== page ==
To date, my work has been on the less obviously sexy side of a currently sexy topic (CST). Some might even argue that my interests are even a little dry, especially compared to the blood and fireworks of CST. To give you an illustration, suppose I work on fifteenth-century er0tica, but ignore the er0tica itself and instead talk about the watermarks of the paper upon which it's printed. I'm interested in where the paper came from, who was selling it, why it ended up covered in this particular subject matter, and so forth. Interesting stuff, to be sure--but not what most people would immediately be drawn to, given sexiness and whatnot that first catches the eye.
So tonight I'm giving my first big lecture, here at Field. It is, in fact, the first time--apart from a couple of job talks--when I will receive Solo Billing at an academic event. I'm a little nervous, mostly about the Q&A. See, it's a lecture for the general public: the faculty (none of whom works on anything even close to my research), students (half a dozen might show up), and, especially, the community. People from Field Town, Ordinary City, and even Nominally Ordinary City show up in droves for these events, for some reason. (Well, small droves. Little, scattered droves of the elderly, the curious, and the strange.)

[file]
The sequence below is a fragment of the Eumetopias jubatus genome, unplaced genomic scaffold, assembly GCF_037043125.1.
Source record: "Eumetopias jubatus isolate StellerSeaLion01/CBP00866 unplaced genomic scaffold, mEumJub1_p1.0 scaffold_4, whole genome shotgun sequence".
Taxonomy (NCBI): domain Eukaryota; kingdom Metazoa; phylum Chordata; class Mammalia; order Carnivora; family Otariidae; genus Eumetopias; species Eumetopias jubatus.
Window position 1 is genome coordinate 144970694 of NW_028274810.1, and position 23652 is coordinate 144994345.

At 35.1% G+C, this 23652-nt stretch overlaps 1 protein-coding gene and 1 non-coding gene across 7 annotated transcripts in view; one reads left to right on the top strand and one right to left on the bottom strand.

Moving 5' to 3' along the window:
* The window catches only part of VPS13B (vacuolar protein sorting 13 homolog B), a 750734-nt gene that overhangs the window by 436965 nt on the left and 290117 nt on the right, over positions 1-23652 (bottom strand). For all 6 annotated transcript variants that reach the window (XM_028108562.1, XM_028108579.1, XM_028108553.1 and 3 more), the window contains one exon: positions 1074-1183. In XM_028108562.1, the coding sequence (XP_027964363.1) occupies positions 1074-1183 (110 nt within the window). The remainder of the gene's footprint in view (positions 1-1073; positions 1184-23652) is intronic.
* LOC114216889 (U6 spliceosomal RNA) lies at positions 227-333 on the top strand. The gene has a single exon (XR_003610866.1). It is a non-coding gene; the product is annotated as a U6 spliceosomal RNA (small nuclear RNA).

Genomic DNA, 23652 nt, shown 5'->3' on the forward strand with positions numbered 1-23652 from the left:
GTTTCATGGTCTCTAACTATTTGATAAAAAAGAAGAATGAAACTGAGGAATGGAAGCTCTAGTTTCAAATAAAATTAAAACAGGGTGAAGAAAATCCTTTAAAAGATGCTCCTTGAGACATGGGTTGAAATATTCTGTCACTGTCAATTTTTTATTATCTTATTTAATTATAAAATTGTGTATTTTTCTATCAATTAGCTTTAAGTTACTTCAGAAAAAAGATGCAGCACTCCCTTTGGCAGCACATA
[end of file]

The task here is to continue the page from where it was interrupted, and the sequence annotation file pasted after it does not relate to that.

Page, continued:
And I'm worried because, given the nature of the lecture, and what I, in a crass effort to make it sound exciting, chose to call it, the posters all look something like this:
and the paper it's printed on.
So I fully expect to get lots of questions about (to continue the analogy), turn-ons, positions, anatomical details, etc., when all I really feel qualified to say is, "But look--this is a French manuscript written on German paper!!!"
Wish me luck.